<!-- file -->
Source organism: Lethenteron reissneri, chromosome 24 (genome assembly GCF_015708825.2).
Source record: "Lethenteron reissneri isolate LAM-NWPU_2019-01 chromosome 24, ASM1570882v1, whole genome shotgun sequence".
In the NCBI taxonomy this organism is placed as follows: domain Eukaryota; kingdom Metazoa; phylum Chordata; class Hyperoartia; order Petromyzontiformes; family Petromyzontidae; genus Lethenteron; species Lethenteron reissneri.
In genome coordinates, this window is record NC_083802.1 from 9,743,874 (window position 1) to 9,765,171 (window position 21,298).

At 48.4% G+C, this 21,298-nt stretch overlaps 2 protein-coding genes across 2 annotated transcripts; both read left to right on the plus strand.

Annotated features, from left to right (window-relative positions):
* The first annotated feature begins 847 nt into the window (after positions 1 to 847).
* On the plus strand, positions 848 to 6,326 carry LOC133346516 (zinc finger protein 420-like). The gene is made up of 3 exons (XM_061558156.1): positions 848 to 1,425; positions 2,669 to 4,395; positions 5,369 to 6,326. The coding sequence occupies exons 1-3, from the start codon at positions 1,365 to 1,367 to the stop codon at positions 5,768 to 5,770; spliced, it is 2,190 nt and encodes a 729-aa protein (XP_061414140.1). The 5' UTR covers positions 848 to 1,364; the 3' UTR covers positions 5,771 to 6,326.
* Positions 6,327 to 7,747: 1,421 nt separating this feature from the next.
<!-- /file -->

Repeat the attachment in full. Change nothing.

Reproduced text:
Source organism: Lethenteron reissneri, chromosome 24 (genome assembly GCF_015708825.2).
Source record: "Lethenteron reissneri isolate LAM-NWPU_2019-01 chromosome 24, ASM1570882v1, whole genome shotgun sequence".
In the NCBI taxonomy this organism is placed as follows: domain Eukaryota; kingdom Metazoa; phylum Chordata; class Hyperoartia; order Petromyzontiformes; family Petromyzontidae; genus Lethenteron; species Lethenteron reissneri.
In genome coordinates, this window is record NC_083802.1 from 9,743,874 (window position 1) to 9,765,171 (window position 21,298).

At 48.4% G+C, this 21,298-nt stretch overlaps 2 protein-coding genes across 2 annotated transcripts; both read left to right on the plus strand.

Annotated features, from left to right (window-relative positions):
* The first annotated feature begins 847 nt into the window (after positions 1 to 847).
* On the plus strand, positions 848 to 6,326 carry LOC133346516 (zinc finger protein 420-like). The gene is made up of 3 exons (XM_061558156.1): positions 848 to 1,425; positions 2,669 to 4,395; positions 5,369 to 6,326. The coding sequence occupies exons 1-3, from the start codon at positions 1,365 to 1,367 to the stop codon at positions 5,768 to 5,770; spliced, it is 2,190 nt and encodes a 729-aa protein (XP_061414140.1). The 5' UTR covers positions 848 to 1,364; the 3' UTR covers positions 5,771 to 6,326.
* Positions 6,327 to 7,747: 1,421 nt separating this feature from the next.